In the upper panels of Fig. 8 we show selected Hα and Hγ spectra of ϵ Ori illustrating the autocorrelation quantified in the matrixes displayed in the bottom panels. The triple-peak structure observed in Fig. 1 is also seen in the auto-correlation matrixes. There is a clear anti-correlation between the variability of the line core and of the line wings. The core is stronger when the wings are weaker. This type of anti-correlation is seen in all lines showing the triple-peak structure. A profile showing regular core strengthening and line narrowing could account for such behaviour. For instance, a change in the line broadening caused by a variable macro-turbulence could explain this behaviour. We simulated such a change by varying the macro-turbulent velocity between 50 and 75 km s-1  and we could reproduce a triple-peaked structure in the TVS, as well as the associated anti-correlation. One can also think of an extra emission on top of a photospheric profile. It could be caused by a shell of material initially just above the photosphere. At first, it would contaminate only the line core, making the overall profile less strong than a pure photospheric profile. The shell could subsequently expand, reaching higher velocity. The emission would then be spread over a range of velocities, and would consequently contaminate the wings more and the line core less. In that case the core would be stronger and the wings weaker than when the shell was just above the photosphere. This could reproduce the anti-correlation observed in ϵ Ori.

thumbnail Fig. 8

Top panels: selected Hα (left) and Hγ (right) spectra of ϵ Ori showing an anti-correlated variation (with the average spectrum as a bold line). Bottom panels: auto-correlation matrixes. White (black) corresponds to a full (anti-) correlation. Only the part of the spectrum showing variability on a daily timescale is displayed.

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Figure 9 shows the correlation matrixes and selected spectra for HD 207198. This star mainly shows double-peaked structures in its TVS (see Fig. B.2). The Hα and Hγ lines show a clear anti-correlation between their blue and red wings. One possibility for explaining such behaviour is a simple radial velocity shift. But since not all lines show variability, we can exclude a bulk motion of the star. In addition, the two peaks do not always have the same strength, which is inconsistent with a radial velocity modulation. A moving shell does not account for the observed anti-correlation of the red and blue wings (see above).

An asymmetry between the blue and red TVS peak can be explained by some types of wind asymmetries. For instance, Markova et al. (2005) performed simulations of clumpy winds with broken shells (see their Fig. 10). The resulting TVS is asymmetric, but with a stronger blue peak, contrary to what we observe. Their simulations of winds with a spiral pattern yield a symmetric TVS. The presence of blue and red variability could be explained in the case of winds confined by a magnetic field. Simulations by ud-Doula et al. (2013) show that if the star is not rotating too fast, material channelled along the field lines can settle in a disk-like structure and episodically fall back onto the star. Material reaching the equatorial plane at a greater distance or flowing away from the surface at the poles can escape the star. This can qualitatively explain blue and red variability. However, since both infall and ejection of material happen at the same time, no anti-correlation is expected. In addition, no magnetic field has been detected on HD 207198. In Fig. B.2 we see that as we move from lines mainly formed in the wind to photospheric lines (e.g. He ii 5412), the asymmetry of the TVS disappears. This implies that any mechanism leading to this asymmetry is linked to the wind itself and not to the photosphere.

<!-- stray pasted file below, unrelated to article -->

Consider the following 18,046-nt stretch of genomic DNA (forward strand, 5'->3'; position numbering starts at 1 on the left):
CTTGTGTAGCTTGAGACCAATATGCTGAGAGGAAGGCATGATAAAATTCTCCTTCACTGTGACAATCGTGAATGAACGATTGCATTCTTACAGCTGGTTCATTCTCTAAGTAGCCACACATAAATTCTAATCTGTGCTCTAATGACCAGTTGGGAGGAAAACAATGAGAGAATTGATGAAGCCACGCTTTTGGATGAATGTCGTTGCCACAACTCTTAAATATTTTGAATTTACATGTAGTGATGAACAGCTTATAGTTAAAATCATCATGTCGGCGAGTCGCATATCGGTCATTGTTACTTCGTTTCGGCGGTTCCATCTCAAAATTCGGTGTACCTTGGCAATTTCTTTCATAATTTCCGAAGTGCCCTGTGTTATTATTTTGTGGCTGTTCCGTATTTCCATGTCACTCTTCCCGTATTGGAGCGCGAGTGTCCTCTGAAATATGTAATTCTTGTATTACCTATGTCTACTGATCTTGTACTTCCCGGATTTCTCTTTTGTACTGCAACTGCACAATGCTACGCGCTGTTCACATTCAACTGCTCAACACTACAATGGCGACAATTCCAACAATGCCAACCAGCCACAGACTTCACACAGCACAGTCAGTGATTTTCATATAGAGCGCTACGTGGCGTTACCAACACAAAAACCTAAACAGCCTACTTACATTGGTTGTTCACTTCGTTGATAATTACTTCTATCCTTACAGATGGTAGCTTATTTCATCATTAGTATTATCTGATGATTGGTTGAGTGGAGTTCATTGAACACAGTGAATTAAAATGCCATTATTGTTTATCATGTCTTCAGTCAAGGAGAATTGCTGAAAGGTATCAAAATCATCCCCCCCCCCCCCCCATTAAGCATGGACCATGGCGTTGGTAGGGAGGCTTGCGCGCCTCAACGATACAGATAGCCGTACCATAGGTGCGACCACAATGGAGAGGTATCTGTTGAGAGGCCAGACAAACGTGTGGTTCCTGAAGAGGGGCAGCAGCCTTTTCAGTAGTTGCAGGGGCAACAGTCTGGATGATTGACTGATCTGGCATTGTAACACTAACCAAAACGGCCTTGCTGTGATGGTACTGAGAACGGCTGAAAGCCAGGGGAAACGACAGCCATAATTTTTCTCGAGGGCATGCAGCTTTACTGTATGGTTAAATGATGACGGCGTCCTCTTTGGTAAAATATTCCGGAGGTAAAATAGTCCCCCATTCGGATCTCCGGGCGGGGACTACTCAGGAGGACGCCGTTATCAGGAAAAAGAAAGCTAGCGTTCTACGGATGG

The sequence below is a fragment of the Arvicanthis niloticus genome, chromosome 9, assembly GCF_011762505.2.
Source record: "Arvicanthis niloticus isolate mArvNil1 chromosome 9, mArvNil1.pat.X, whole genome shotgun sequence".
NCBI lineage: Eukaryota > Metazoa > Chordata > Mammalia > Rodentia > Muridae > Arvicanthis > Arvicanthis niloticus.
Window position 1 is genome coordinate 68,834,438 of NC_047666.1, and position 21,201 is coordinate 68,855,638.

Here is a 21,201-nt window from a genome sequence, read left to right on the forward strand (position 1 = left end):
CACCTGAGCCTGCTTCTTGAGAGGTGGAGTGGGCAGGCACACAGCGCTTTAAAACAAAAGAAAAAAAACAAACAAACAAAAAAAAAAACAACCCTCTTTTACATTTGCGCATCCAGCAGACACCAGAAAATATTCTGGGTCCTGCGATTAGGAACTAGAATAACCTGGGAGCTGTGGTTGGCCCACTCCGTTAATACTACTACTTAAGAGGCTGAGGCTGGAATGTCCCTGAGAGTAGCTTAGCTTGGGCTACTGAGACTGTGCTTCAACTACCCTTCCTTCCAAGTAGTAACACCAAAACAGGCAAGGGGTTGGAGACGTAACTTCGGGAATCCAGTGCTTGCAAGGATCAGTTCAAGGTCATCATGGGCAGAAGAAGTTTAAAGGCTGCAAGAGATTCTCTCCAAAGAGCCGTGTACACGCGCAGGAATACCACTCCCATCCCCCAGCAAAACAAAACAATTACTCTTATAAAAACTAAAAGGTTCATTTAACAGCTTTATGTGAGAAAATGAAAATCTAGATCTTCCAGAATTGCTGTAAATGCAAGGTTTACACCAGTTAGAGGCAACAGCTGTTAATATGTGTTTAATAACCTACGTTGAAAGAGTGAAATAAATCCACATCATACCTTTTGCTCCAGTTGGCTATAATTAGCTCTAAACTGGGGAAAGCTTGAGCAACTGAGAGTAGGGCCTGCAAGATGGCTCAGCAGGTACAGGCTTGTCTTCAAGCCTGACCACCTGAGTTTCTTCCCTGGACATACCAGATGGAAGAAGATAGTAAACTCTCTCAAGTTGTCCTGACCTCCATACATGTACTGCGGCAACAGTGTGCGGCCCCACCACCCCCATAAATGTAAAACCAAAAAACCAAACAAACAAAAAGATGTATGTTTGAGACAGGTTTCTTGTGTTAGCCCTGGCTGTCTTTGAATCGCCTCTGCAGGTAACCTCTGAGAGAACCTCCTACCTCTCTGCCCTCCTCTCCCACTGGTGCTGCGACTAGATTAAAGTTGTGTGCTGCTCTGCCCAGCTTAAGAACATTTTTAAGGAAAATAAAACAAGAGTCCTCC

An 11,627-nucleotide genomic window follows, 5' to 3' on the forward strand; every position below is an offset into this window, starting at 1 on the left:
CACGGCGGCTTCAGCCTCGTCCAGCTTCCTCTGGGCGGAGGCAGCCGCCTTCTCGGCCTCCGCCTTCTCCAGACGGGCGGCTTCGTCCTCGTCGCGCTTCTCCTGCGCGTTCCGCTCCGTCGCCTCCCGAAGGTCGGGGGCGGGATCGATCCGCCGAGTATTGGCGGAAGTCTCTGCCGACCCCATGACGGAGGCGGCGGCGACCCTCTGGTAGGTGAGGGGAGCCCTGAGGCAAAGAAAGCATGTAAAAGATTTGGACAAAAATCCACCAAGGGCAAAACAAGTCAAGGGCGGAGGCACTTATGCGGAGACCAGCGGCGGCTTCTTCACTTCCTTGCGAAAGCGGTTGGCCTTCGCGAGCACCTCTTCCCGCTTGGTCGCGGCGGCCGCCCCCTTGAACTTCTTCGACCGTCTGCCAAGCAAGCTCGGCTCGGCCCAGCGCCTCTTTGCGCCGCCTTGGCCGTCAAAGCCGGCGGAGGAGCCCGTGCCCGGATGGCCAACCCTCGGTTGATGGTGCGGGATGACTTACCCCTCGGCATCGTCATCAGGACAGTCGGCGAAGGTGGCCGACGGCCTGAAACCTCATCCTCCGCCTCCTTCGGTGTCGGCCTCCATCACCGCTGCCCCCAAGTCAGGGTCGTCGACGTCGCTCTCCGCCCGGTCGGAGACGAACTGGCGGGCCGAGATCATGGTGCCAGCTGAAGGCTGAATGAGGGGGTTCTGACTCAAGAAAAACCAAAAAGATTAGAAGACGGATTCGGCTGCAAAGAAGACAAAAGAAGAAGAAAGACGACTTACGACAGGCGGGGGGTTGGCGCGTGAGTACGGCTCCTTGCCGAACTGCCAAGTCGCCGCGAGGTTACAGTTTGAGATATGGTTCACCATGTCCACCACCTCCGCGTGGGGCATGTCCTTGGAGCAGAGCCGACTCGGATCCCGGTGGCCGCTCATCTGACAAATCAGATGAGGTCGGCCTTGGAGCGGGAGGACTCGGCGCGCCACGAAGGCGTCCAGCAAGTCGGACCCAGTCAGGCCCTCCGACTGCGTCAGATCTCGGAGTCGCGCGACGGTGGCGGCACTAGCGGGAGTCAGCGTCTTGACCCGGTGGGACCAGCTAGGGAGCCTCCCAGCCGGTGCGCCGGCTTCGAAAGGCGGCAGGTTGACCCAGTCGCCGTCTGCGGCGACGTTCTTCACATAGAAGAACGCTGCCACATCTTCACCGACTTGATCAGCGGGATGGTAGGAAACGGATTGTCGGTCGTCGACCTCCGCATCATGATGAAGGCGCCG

In conclusion, the TVS shapes are complex and vary from star to star. But a qualitative interpretation indicates the important role of the wind in producing the observed structures, in agreement with the conclusions regarding the degree of variability (see Sect. 4.2).

thumbnail Fig. 9

Same as Fig. 8 for HD 207198.

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Table 1

Physical parameters of the sample stars.

5. Discussion

Several of our sample stars have been the subject of variability studies in the past. Kaper et al. (1996) reported variability of 10 Lac in the bluest part of the N v 12381242 UV line, but not for all of their time series. No Hα variability was detected by Kaper et al. (1997), and 10 Lac was found to be a non-radial pulsator by Smith (1978). Our time series do not show any variability.

HD 188209 was studied by Fullerton et al. (1996). They gathered spectra over one night and detected variability in He i 5876 and C iv 5802. The variation they observed span the range [200; 100] km s-1 about the line centre. Our results obtained on the same timescale (night of June 2526, 2008) are very similar, with variations in the range [70; 150] km s-1. We also detect variability on June 27 and June 28. Markova et al. (2005) report Hα variability on a timescale of months. They conclude that changes in the mass loss rate by 17% could account for this variability. Israelian et al. (2000) report variability with a period of 6.4 days that they tentatively attribute to binarity, although there are difficulties with this scenario (see their Sect. 7).